Light from the Large Magellanic Cloud takes nearly 200,000 years to travel to Earth. And it’s worth the wait. In this image from the NASA/ESA Hubble Space Telescope, a dragon roars out of the cloud, or maybe you see a rearing horse.
Explore the bright pockets of color, dark lanes of dark dust and blazing new stars in this image of LHA 120-N 11, or just simply N11, from the NASA/ESA Hubble Space Telescope.
This region of the Large Magellanic cloud is ablaze with star formation. It is the brightest and most prolific stellar nursery known to scientists. Explore the regions of colorful gas and dark fingers of fine dust. Hydrogen gas glows its characteristic pinkish-red throughout the image providing plenty of fuel for new stars. Massive stars, born from the cloud itself, blast the surrounding nebula with stellar winds and ultraviolet radiation that ionizes the hydrogen gas causing it to glow. Bright pockets of star formation, NGC 1769, in the center, and NGC 1763, to the right in the image, dominate this scene.
Alot of Hubble’s time is spent peering at the star clouds of the Large Magellanic Cloud. The LMC, an irregular dwarf galaxy, is close astronomically speaking. This proximity – less than one-tenth the distance to the Andromeda Galaxy (M31), the closest large spiral galaxy – allows astronomers to study star formation as well as galaxy evolution in detail. It is also relatively clear of the Milky Way’s busy and dusty plane offering a clear view uncluttered by bright foreground stars. LMC shares some features with spiral galaxies, such as a single arm and a clearly visible central bar. Some research indicates that the small galaxy is just passing by, distorted by the gravitational tug of the much larger Milky Way Galaxy.
View more of Hubble’s Hidden Treasures.
Ancient bards spun tales of heroes rescuing maidens and the eternal struggle of good versus evil. So it’s fitting that a huge glowing helmet with gossamer wings should adorn the head of Thor, one of mythologies greatest figures. Gaze deep into the rich nebula of glowing gas and dust in this amazing image of Thor’s Helmet from the European Southern Observatory.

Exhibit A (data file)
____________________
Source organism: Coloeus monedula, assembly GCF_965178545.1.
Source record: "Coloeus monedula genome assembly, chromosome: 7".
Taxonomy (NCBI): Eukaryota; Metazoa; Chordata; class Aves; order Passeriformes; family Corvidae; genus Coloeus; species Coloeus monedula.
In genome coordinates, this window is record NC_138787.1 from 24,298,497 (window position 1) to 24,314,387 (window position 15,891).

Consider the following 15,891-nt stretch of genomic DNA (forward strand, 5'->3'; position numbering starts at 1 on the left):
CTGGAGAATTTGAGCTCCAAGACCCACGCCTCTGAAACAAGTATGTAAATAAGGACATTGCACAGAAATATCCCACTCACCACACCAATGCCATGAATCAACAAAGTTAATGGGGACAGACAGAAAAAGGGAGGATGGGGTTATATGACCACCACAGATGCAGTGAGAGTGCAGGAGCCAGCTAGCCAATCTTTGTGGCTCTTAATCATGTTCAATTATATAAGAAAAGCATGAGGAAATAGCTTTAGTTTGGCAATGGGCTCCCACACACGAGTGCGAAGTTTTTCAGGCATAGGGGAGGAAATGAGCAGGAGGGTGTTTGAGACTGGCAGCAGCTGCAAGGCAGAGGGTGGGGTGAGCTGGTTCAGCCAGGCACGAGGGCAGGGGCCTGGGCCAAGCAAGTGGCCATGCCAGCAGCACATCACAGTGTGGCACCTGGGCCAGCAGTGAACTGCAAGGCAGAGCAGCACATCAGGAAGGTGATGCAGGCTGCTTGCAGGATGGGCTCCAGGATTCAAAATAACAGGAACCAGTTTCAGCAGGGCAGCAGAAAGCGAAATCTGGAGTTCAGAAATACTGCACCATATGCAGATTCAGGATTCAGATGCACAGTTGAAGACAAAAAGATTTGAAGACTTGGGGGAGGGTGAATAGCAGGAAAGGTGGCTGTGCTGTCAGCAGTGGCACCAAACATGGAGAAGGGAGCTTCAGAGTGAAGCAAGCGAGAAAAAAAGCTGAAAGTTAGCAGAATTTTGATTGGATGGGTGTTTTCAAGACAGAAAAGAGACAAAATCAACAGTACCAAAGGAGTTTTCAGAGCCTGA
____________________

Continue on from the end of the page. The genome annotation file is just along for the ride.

If ancients could have seen celestial objects a little sharper, they might have come up with similar stories. So it’s no surprise that present-day astronomers romanticize the amazing objects they see with spectacular names hinting at the rich mythology surrounding the stars.
Thor’s Helmet, a nebula also known as NGC 2359, is no exception. The helmet-shaped nebula is a cosmic bubble. A massive star has formed near the bubble’s center. The strong solar wind from this star pushes away gas and dust clearing an area spanning about 30 light-years. Ultraviolet radiation from the new star excites elements in the gas causing it to glow with different colors; pink and red from hydrogen atoms, blue-green from oxygen atoms.
The central star is known as a Wolf-Rayet star. Astronomers believe these extremely hot giant stars are going through their last stage of stellar evolution before exploding in a colossal and cataclysmic event known as a supernova. By exploding, the star will destroy itself, giving off more energy in a single moment than our Sun would produce in a thousand lifetimes. For short periods of time, supernovae will outshine their parent galaxies. The last visible supernovae in Earth’s skies happened in 1604.
Explore the cool dense clouds of gas and dust. A curvy dragon-shaped nebula rises in the middle of the image. What shapes and patterns does your imagination create? Leave a note below.
When we look up into this part of the sky at night we see dark space between the stars of Cassiopeia and Cepheus, named after the ancient Queen and King of Ethiopia in Greek mythology. But with WISE’s infrared telescopes, the cool gas and dust of the region glow brightly.
Dozens of nebulae are spread across this image. And within, massive stars have blown bubbles in the clouds. These nebulae and bubbles are hundreds of light-years across. As these huge stars blaze into existence, their blistering radiation and strong solar winds push the gas and dust away, clearing an area for the star to glow. Astronomers find these huge stars interesting but as the gas and dust is compressed at the edge of the bubbles new stars pop into being. Each part of this image contains a piece of a puzzle that together gives astronomers a complete idea of how a star is created. The radiation from the new stars cause the clouds to glow brightly in this infrared image.